Los Angeles Magazine has a great feature on Donald Shoup and the high cost of parking and parking regulations. It starts with a hilarious tale of how the Los Angeles Philharmonic exists to pay for parking garage the city mandated in the concert hall:
Yet before an auditorium could be raised on K, a six-floor subterranean garage capable of holding 2,188 cars needed to be sunk below it at a cost of $110 million—money raised from county bonds. Parking spaces can be amazingly expensive to fabricate. In aboveground structures they cost as much as $40,000 apiece. Belowground, all that excavating and shoring may run a developer $140,000 per space. The debt on Disney Hall’s garage would have to be paid off for decades to come, and as it turned out, a minimum schedule of 128 annual shows would be enough to cover the bill. The figure “128” was even written into the L.A. Philharmonic’s lease. In 2003, Esa-Pekka Salonen opened Frank Gehry’s masterpiece to a packed house with Mahler’sResurrection, and in the years since, concertgoers—who lay out $9 to enter the garage—have steadily funded performances that exist to cover the true price of their parking.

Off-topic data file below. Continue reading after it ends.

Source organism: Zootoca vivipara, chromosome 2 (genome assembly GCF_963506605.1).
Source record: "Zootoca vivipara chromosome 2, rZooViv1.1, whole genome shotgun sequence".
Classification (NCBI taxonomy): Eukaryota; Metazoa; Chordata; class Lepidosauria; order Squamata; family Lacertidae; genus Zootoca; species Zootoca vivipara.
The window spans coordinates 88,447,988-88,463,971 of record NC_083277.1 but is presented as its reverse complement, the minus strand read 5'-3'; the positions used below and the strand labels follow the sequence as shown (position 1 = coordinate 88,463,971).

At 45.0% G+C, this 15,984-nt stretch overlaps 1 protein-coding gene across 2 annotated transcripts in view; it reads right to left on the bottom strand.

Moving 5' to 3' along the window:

I recommend the entire thing. I also highly recommend Shoup’s book, The High Cost of Free Parking.
28 Replies to “The Cost of Parking Regulation”
Good post. Always good to see all the costs of a national transportation system based on private automobiles. If we’re going to “run society like a business”, shareholders must above all be able to see an honest balance sheet.
Interesting local comparison, whose facts should be relatively easy to obtain, would be to compare the costs of the parking facilities at Benaroya Hall with those of University Street tunnel station.